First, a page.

Preparing your house for viewings can be done quickly and cheaply, HGTV host says
The mortgage financing is settled. You've been scanning the Multiple Listing Service like a stalker. You've already had the clear-out garage sale. There's just one last, teensy, tiny detail to take care of: You have to completely make over your house so it looks like a show home.
Intimidating? Maybe, particularly if you assume your buyer - like you - will look under the kitchen sink, try to pick you out in family photos and investigate every closet, like they're looking for bodies.
But according to Jodi Gilmour, realtor, décor expert and host of HGTV's For Rent, prepping your house for sale can be done quickly and cheaply.
"Today's buyer wants to be able to find a place that is move-in ready and if they have to paint a room or two, they don't mind having to do that, but they don't want to have to do it. So if you take away the strongly personal taste and neutralize the main areas of the home, you'll get a broader range of buyers and a shorter time on the market."
The first step, she says, is possibly the most brutal. Like the fashion rule of looking at yourself quickly in the mirror, then removing the one accessory that draws too much attention, homeowners have to purge, purge, purge. Clean up bookshelves so they're 40 per cent books, 20 per cent décor and 20 per cent negative space.
"Take away 40 per cent of your stuff in general. Start packing. Buyers want to assume they can grow into the house," she says.
"You want your rooms to feel like they have extra space, so take out furniture, pack your fall and winter clothing away. Even edit the cutlery drawers. You can live with eight place settings instead of 18."
And while you're packing up the kitchen, make sure you remove all the half bottles of cleaning products, dubious-looking cloths and the 400 recyclable grocery store bags you store under the kitchen sink. "If someone is serious," she warns, "they'll look under the sink."
Staging the main rooms is also critical to moving your property quickly.
You may love your treadmill in the dining room, but that's not really where it should be.
"You stage your house differently for sale than for life," she observes. "Edit anything that gets in the way. The first rule is to use each room as it is purposed for." That may also mean packing away most of your beloved ceramic owl collection, keeping the children's' toys stowed for a few weeks and storing some of your furniture.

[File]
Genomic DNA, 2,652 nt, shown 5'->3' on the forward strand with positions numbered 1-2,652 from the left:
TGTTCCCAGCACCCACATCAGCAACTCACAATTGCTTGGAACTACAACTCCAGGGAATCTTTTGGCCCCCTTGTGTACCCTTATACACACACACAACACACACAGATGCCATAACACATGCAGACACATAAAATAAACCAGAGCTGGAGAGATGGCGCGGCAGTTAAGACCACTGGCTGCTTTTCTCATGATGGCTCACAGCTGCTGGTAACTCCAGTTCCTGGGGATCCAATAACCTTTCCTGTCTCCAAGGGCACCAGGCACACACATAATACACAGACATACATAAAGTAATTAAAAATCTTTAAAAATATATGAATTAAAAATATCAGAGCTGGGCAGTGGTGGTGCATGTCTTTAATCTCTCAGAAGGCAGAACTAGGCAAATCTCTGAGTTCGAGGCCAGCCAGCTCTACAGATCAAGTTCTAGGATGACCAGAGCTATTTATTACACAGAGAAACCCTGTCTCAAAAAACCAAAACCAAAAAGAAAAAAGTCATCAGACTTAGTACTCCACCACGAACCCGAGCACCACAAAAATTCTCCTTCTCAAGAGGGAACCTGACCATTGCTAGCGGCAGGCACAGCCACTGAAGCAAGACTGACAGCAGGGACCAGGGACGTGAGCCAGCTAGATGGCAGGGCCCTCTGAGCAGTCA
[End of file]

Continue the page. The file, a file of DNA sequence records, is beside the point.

"The more floor space," she says, "the bigger the room looks."
And while removing personal art such as family photos may create more wall space, it also diminishes the distractions. According to Gilmour, the minute people look at portraits and family pictures, they are no longer engaged in seeing the house as theirs.
"If you have a gallery wall, human beings are naturally going to look at photos, like Facebook." This might also be the moment to ignore your husband's protests and take down the black velvet Elvis oil painting. Ditto nudes and representational art. "You're better off going with abstract pieces. Where there are distractions, people either make a judgment about the house and the life going on in it or they're too distracted."
Finally, painting and cleaning carpets cannot only refresh your house, but make it accessible to the imaginations of potential buyers.
While brightly coloured children's bedrooms are generally fine to leave as they are, living areas, bathrooms and the kitchen should be toned down.
A coat of paint with a good primer can also neutralize years of cooking and smoke smells.
But whatever else you do, Gilmour suggests starting at the front door and entry to your home. Tidy up the garage and front step, paint the door and ensure the front hall is warm and inviting.
"You can tell a lot about the condition of the home from the layout and condition of the front hall. It's hard enough to get buyers to accept pictures online," she says. "So the front of the house needs to be beautiful. Buyers make the decision about whether or not they want to see the rest of the house from that first 30 seconds in the front door."